It’s terrible but true. In the 1920s and 1930s, the United States reportedly deported up to 2 million people of Mexican descent, nearly 60% of them were U.S. citizens.
It was during the Great Depression that “the Republicans decided the way they were going to create jobs was by getting rid of anyone with a Mexican-sounding name,” according to former California State Senator Joseph Dunn, who investigated these deportations.
The government says many of them “left” voluntarily, but scholars argue that if these groups of people didn’t choose to return to Mexico, they were forcibly removed.
The government’s tactics were inhumane. Authorities would gather people in hospitals, put them in stretchers on trucks and leave them at the border. They’d also round up people at parks in Latino neighborhoods and take them to train stations.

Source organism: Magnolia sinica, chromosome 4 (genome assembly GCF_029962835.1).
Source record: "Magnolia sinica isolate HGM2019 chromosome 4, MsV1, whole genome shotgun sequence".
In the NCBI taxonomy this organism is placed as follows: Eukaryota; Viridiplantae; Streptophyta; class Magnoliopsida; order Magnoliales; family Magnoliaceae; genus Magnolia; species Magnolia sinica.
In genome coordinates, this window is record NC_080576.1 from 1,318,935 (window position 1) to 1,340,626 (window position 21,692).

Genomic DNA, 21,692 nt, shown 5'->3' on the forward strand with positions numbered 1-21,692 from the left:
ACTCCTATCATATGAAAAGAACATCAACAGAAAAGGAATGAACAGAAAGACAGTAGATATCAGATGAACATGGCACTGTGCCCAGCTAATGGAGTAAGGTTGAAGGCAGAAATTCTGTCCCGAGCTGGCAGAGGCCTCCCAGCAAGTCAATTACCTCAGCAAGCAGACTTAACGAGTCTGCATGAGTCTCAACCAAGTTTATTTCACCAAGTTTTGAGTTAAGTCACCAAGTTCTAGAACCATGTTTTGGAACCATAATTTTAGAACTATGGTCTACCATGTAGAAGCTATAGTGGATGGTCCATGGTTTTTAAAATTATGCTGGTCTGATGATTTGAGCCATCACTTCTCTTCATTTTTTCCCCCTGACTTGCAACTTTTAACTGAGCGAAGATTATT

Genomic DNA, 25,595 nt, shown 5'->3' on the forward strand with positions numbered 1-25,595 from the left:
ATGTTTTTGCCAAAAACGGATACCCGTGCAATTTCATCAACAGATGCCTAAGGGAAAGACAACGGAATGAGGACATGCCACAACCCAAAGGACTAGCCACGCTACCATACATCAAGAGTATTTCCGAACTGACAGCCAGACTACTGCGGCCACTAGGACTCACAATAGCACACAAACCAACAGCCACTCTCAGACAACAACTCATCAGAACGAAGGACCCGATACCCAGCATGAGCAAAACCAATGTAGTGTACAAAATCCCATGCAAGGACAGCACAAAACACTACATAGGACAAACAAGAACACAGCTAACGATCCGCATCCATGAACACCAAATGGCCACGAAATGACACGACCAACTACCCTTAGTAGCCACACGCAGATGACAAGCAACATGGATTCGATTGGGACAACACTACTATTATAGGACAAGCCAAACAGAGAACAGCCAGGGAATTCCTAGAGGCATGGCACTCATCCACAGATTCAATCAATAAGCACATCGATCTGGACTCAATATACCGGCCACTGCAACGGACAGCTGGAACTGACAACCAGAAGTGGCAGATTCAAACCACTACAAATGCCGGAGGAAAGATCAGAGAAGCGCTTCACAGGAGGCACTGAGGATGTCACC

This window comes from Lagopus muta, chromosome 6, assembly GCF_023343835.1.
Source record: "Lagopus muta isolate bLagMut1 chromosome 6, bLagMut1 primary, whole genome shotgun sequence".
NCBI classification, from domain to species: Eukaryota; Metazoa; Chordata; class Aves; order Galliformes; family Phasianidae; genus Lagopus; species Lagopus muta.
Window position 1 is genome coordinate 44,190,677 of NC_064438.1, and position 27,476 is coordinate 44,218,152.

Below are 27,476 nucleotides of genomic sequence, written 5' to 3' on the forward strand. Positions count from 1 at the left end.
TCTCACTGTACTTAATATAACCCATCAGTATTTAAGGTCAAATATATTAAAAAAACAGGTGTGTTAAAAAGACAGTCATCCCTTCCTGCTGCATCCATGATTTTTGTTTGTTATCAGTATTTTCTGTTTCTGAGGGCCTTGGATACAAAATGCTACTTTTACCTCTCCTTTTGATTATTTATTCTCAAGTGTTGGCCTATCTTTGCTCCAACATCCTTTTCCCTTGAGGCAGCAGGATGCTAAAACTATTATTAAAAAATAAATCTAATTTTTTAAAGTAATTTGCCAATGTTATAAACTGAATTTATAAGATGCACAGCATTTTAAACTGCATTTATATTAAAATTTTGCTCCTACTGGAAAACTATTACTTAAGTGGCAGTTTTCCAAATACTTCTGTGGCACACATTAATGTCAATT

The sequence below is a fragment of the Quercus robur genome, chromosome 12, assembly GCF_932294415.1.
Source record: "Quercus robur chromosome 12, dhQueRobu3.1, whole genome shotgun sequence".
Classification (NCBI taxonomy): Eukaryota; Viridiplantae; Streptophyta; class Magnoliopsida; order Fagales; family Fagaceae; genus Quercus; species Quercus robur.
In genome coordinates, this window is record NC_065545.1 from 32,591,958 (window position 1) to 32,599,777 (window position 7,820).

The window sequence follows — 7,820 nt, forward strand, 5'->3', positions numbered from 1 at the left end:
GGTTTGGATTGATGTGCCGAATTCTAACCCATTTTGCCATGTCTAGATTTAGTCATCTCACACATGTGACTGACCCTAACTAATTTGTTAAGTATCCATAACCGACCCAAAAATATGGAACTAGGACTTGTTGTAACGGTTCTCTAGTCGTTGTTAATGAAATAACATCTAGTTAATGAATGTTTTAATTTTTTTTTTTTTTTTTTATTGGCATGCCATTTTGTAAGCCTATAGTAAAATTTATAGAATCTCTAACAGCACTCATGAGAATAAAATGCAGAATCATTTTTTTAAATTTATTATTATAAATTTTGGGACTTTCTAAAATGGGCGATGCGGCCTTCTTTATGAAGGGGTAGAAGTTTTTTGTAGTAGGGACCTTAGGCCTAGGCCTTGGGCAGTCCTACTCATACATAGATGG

We don’t learn about this in schools because history is political. Telling the stories of marginalized people threatens those who are in power. But this is a story worth telling to ensure it’s not repeated. Citizenship is supposed to protect people from deportation, but our nation’s history of bigotry says otherwise.